Yet this significant shortcoming of market capitalisation weighted indexes is far from being only a theoretical issue either. Whilst at a micro level these unseen inefficiencies subtly detract from investors’ performance, every so often markets reach extreme valuation levels that serve to graphically illustrate the folly of this approach. In one of the most striking examples, during the tech bubble of the late 1990’s the IT sector almost tripled its weighting in the S&P500 during the two years from 1998 to 2000, reaching an incredible 34.5% of the index at its peak. Any unfortunate investors following an indexing strategy in this market would have had a massive 34.5% of their portfolio invested in such wonderful opportunities as Cisco (then trading at a PE of 127) or Novell Networks (trading at a PE of 281). At the very point that the technology bubble reached its peak, investors following a market capitalisation weighted method would have had their highest ever allocation to the sector – of over a third of their total portfolio!

And it’s this fundamental inefficiency of market capitalisation weighted indexes that Smart Beta strategies attempt to overcome. They use alternative methods of stock selection and weightings, that still provide broadly diversified ‘beta’, but do so in a smarter way than the inefficient market capitalisation weighted method.

Just as Managed Accounts draw from the best components of direct ownership and managed funds, Smart Beta borrows some elements each from active management and traditional indexing. Like  an active manager, Smart Beta approaches aim to outperform the market over time. But they do it in a way that’s much more akin to the indexing approach than typical active management strategies. The approaches are systematic – not relying on the judgements of individual portfolio managers, but driven by objective quantitative measures such as volatility, variance and valuation multiples – rather than just market capitalisation. They typically exhibit far lower turnover than their actively managed counterparts, although usually higher than that of market cap indexes. And they tend to be relatively low cost, with their systematic approach allowing for more cost effective implementation, leading to management fees that are far closer to index ETF’s than traditional active managers.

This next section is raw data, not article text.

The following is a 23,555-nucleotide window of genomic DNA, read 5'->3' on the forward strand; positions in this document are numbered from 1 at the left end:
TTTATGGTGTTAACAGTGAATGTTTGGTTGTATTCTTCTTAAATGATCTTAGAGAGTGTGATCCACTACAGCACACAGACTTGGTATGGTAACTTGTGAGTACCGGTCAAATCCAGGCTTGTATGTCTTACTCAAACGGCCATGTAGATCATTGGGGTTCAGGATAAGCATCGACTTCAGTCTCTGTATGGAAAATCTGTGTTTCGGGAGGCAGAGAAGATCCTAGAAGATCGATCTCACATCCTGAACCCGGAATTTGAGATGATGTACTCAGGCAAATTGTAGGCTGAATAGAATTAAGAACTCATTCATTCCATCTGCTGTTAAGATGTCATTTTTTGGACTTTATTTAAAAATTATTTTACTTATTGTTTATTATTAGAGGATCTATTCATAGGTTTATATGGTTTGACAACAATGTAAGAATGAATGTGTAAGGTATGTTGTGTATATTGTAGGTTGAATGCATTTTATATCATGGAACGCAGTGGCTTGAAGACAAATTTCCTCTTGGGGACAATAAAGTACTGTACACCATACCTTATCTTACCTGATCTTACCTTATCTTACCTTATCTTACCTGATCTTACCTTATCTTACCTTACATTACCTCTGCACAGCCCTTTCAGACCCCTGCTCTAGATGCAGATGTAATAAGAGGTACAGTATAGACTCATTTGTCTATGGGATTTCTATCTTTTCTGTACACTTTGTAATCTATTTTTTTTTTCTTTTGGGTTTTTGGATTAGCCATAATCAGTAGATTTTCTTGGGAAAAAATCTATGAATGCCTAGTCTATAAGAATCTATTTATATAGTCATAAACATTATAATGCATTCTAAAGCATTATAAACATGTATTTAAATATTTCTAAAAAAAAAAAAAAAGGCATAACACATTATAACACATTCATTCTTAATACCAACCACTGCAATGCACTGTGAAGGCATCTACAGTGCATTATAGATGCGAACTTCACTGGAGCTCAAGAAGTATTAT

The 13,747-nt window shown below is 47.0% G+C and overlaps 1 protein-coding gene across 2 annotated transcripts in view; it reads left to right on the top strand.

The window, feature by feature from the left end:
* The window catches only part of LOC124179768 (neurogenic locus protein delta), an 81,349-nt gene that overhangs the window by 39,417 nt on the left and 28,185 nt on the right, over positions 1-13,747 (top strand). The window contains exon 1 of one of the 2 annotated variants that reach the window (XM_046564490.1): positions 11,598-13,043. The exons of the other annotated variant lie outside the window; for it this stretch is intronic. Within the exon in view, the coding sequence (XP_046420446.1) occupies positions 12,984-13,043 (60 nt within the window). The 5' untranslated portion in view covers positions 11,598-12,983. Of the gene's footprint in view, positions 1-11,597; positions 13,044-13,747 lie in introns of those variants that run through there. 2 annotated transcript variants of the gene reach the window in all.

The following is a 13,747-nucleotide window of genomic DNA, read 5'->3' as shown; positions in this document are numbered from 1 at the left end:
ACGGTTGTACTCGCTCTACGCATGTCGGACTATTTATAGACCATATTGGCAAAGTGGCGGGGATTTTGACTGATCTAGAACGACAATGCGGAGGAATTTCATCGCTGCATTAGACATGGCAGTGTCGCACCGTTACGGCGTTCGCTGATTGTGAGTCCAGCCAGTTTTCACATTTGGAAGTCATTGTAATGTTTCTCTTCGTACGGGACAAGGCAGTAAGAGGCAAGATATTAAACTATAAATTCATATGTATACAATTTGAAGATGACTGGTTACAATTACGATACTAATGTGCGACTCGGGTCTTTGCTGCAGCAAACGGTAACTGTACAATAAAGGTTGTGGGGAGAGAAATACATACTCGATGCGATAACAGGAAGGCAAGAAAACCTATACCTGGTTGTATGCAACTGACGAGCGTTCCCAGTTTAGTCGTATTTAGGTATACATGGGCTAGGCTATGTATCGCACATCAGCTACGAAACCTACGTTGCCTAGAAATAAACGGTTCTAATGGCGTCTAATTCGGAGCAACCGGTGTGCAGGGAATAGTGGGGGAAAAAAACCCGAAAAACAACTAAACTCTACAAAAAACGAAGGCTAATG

Whilst the approach has had its naysayers (not surprisingly, given the threat that its emergence poses to both active and traditional passive investment managers), its growth in the last 10 years has been nothing short of spectacular, with Morningstar recently counting 342 Smart Beta (or Strategic Beta as they prefer to call it) funds in the US market, with 59% growth in Assets Under Management in 2013 alone, to an impressive $291b.

Image 6 - Strategic Beta Growth Chart

Interestingly though, take-up so far appears to have been limited to managed fund implementations, with our Bellmont Core Equities Portfolio that was launched in April 2014 being the first Australian managed account model portfolio to adopt a Smart Beta strategy. Yet Smart Beta strategies are actually ideally suited to a Managed Account environment, as one of the key attributes of the Smart Beta approach – low turnover, can in fact be a double edged sword if implemented through a traditional unitised managed fund structure.

One of the well known drawbacks of unitised managed funds is the pooled ownership structure, that among other things, can penalise investors with inherited capital gains tax (where any capital gains tax attributable to the unit trust is passed through to the end investor, regardless of whether they themselves have benefited from the capital gain). Paradoxically, this issue is compounded by the low turnover of Smart Beta strategies, as the long average holding period for the underlying investments (which is the inverse of the average turnover) leads to larger capital gains when turnover does occur, and a greater likelihood of there being a mismatch between realised capital gains in the trust, and those of the end investor. By implementing such a low turnover strategy through a structure that allows the investor to enjoy full beneficial ownership of the underlying investment (either a managed account, or direct account), this mismatch is removed, and the investor is able to fully enjoy the considerable benefits of the Smart Beta approach.


1. Cowles, A. (1933). Can Stock Market Forecasters Forecast? Econometrica, 1, 3, pp 309 – 324.

2. Luk, P. (2015). SPIVA Australia Scorecard, McGraw Hill Financial